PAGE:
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Bennet: Recommitting to our democracy

Michael Bennet
Guest opinion

One year ago Thursday, Americans violently stormed our Capitol to stop Congress from certifying the 2020 election.

Sen. Michael Bennet

After being evacuated, the Senate and the House returned that night to fulfill our Constitutional duty. On Jan. 20, 2021, Joe Biden’s inauguration marked the 45th peaceful transition of power since John Adams succeeded George Washington.

There was little reason for suspense that day. President Biden won Arizona by more than 10,000 votes; Georgia by more than 11,000; Wisconsin by more than 20,000; Pennsylvania by more than 80,000; and Michigan by more than 150,000. His margin in all these states except Arizona was greater than President Trump’s in 2016. And unlike the former president, who lost the popular vote to Hillary Clinton by 3 million votes, Biden won by more than 7 million.



Nevertheless, President Trump claims the 2020 election was stolen. He has never produced any actual evidence of fraud (his own Attorney General said there was none). Judges across the country, including some Trump appointees, have thrown his lawyers out of more than 60 courtrooms for failing to provide evidence.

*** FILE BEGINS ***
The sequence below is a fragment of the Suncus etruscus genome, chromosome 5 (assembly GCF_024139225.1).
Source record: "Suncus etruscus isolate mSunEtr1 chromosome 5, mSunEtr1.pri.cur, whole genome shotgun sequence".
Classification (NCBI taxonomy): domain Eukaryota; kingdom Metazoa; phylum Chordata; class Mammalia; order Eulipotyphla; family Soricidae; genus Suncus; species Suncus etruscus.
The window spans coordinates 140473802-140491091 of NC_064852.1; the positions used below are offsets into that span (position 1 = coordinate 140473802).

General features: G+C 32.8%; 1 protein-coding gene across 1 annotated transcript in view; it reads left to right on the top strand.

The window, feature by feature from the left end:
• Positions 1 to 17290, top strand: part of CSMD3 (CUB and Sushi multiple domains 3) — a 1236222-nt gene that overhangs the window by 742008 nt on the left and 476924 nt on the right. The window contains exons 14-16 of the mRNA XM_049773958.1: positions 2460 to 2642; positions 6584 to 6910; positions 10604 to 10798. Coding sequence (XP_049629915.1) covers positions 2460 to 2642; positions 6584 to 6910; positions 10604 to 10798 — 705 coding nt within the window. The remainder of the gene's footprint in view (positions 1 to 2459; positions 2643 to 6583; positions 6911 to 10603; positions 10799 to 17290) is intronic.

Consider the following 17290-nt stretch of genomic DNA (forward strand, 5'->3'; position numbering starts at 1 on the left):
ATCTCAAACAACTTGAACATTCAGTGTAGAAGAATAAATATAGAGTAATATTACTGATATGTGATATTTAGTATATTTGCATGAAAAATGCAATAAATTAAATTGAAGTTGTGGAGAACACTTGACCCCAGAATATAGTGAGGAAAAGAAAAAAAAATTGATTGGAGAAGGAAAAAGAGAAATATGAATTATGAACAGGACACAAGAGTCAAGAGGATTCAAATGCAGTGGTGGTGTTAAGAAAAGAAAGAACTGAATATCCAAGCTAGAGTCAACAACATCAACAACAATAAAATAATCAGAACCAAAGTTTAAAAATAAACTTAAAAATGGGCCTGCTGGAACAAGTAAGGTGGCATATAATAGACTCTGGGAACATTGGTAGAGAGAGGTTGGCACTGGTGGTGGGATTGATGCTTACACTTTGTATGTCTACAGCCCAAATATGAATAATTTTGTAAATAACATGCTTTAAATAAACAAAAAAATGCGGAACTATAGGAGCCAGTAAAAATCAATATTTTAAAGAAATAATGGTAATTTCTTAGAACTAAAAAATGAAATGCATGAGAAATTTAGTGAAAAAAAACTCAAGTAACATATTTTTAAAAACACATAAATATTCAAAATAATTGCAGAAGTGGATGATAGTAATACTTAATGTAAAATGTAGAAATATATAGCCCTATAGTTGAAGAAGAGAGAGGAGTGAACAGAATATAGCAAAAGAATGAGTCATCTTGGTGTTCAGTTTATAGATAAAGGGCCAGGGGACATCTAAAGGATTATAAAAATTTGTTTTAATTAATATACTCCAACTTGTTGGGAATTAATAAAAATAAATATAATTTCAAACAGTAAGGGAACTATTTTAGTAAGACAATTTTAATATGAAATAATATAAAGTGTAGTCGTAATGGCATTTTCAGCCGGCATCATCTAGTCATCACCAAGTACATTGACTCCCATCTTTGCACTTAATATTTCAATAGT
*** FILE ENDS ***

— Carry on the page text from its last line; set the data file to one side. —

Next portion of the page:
Last week, another expensive “audit” determined that dead people voted in Georgia: out of nearly 5 million Georgians who voted, four were dead, including one likely for Trump. Since the election, the Associated Press reviewed every potential case of voter fraud across the six states President Trump challenged and determined that disputed ballots represented just 0.15 percent of Joe Biden’s combined margin of victory in these states. Despite this reality, President Trump has seized on the Jan. 6 anniversary to double-down on his claim the election was stolen.



If President Trump can “stop the steal” with no evidence of theft, what election would ever be secure? As Americans, we cannot disregard our Constitution just because we don’t like an election’s outcome. Elections are how we transfer power peacefully — from school boards to the presidency. Our Founders knew that throughout history, the alternative to peaceful elections is political violence — as we saw at the Capitol one year ago. Surrendering the peaceful transfer of power would end the exercise in self-government our Founders designed over 230 years ago and deal a crippling blow to freedom and the rule of law.

We should ask what future the “stop the steal” movement imagines for our country. I understand many Americans’ frustration with government, but are we really prepared to trade our constitutional rights for the tyranny in Russia, China or Turkey? Will we be the first Americans to give up self-government because we think the work is too hard, our leaders are too corrupt or our grievances with each other are more profound than our common commitment to democracy?

A year after Jan. 6, we should ask what we owe generations of Americans that have fought to make this country live up to our founding creed. What do we owe to each other, the record 158 million people who voted in 2020 for President Trump and President Biden? What do we owe our children and our grandchildren?